The Standing Rock Sioux Tribe occupies a 1.6M-acre reservation straddling the North Dakota/South Dakota border. Sitting Bull, the Sioux leader at the Battle of Little Bighorn, was from this tribe and returned to the Standing Rock Reservation, where he was killed in 1890. Things have changed since then, but one thing hasn’t. There’s still plenty of game roaming these wide-open spaces, and this is a good spot for an affordable hunt.
Whitetail and Mule Deer
Whitetail deer and mule deer co-exist on the reservation and licenses are good for either species. Whitetails are more numerous and these are the big mid-western whitetails. Deer move between agricultural fields and what little cover is available on the prairies. While the prairie may look flat at a distance, there are lots of dips and coulees that can hide a herd of deer. Bring good binoculars and look for moving deer at daylight and in the evenings.
Nonresident, non-member rifle tags are limited to 500 and most are sold via the internet on a first-come, first-served basis starting in early March. A small number of tags are held for walk-in purchase in Ft. Yates. Instructions for purchasing licenses are available on the Standing Rock Game and Fish website (gameandfish.standingrock.org). Nonresident, non-member deer tags cost $475. Rifle deer season is mid-October to mid-December so you can time your hunt to coincide with the rut. I hunted the reservation in 2007 during the first week in November and found some bucks with does, but the peak of the rut appeared to be a week or two away. Still, I took my best-ever whitetail on tribal land on the north end of the reservation.
Archery deer tags are also available, and also cost $475. The archery season runs mid-September to the end of December, so you can certainly plan around other seasons. Expect to hunt whitetails in river bottom habitat or around bedding areas on the prairie.
Mule deer are a little harder to find, but some very good bucks are taken here. This is one of the few places you can hunt the mule deer rut, and timing the rut (also mid-November) would be important to finding the bucks, which are otherwise nocturnal. I’d concentrate on the prairie north of Mobridge, SD and plan on a lot of glassing in the heads of drainages for bedded bucks.
Epizootic Hemorrhagic Disease (EHD) hit the reservation and quite a bit of North Dakota in 2011 with an additional minor outbreak in 2013. The disease primarily kills mature deer rather than fawns so in 2015 you can expect lots of three- to four-year-old bucks, but fewer six- and seven-year-old deer, which would have been mature deer in 2011. Mule deer can certainly get EHD, but we seldom see the severity of mortality that we see in whitetails, and I don’t expect major impacts to mule deer on the reservation for 2015.
The tribe offers a few pronghorn licenses to non-members as well as an interesting pronghorn/deer combo license that includes guiding (a total of 10 combo licenses were offered in 2014). Pronghorn-only licenses are $425 and the combo hunt is $1,750. Pronghorn populations fluctuate due to winterkill, and this area suffered during the winter of 2010-11. Populations have recovered some, so a number of three- and four-year-old bucks should be available in 2015. Dates for the combo hunt should be late-September to the first week in October. Dates for archery pronghorn run from early August to mid-October, while rifle pronghorn hunts are in late September during the rut. Don’t expect B&C pronghorn here, but hunting them on the open prairie as Theodore Roosevelt saw it has a certain amount of charm.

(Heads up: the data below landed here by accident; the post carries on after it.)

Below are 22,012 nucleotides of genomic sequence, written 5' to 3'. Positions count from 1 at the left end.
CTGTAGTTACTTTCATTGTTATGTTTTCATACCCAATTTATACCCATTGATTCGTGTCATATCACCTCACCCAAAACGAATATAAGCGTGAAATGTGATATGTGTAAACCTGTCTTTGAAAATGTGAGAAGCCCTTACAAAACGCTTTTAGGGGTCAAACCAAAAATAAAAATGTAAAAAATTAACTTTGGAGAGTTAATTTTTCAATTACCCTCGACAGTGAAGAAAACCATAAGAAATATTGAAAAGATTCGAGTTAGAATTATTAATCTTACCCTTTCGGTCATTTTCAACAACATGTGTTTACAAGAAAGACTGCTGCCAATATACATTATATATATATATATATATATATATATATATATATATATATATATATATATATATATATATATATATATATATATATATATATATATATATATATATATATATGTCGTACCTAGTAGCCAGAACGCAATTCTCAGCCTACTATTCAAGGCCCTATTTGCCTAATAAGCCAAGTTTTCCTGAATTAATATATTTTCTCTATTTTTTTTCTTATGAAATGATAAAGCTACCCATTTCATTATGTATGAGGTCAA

While the tribal website has links for bison hunts, the tribe is not advertising any hunts this year. They suggest you contact Mike Lawrence at the G&F Office (701-854-7236) if you’re interested in a bison hunt on Standing Rock.
The reservation also offers great waterfowl and upland hunting (think pheasants), which can be an excellent diversion in the middle of the day, and guided fishing can be found on Lake Oahe at Mobridge. Prairie dog licenses are also available and a summer prairie dog shoot would be a great way to scout your hunting area in advance.
Guided or Unguided?
Guides are not required for non-members, but several guides are approved by the tribe. A list of guides is available on the website. In addition to the benefit of local knowledge, a tribal guide will know the reservation land status. While the tribe extends its authority to all wildlife within the boundaries of the reservation, significant inholdings of fee-title land exist, and both North and South Dakota extend their State jurisdiction over non-Indians on fee-title land. If you are hunting on a tribal license, you should hunt only on tribal-owned land to prevent violating a state jurisdiction issue. A tribal guide can also smooth out relationships with tribal ranchers and others using the same land. Because this is tribal land, you can expect to run into other hunters while you’re out there.
If you decide to hunt on your own, get good land status maps for the state you intend to hunt. County land maps may also be available for particular areas of the reservation. Or, HuntMap.com provides topographic maps with all the information you need. They can be ordered by emailing Rachel@huntingreport.com or by calling 305-253-5301.
You can find accommodations for your hunt at the Prairie Knights Casino and Lodge in Cannonball, ND (on the north end) or at the Grand River Casino and Resort in Mobridge, SD (on the south end). Meals at the casinos are good and very affordable. Additional accommodations can also be found in McLaughlin and Bullhead, SD, and in Shields, ND.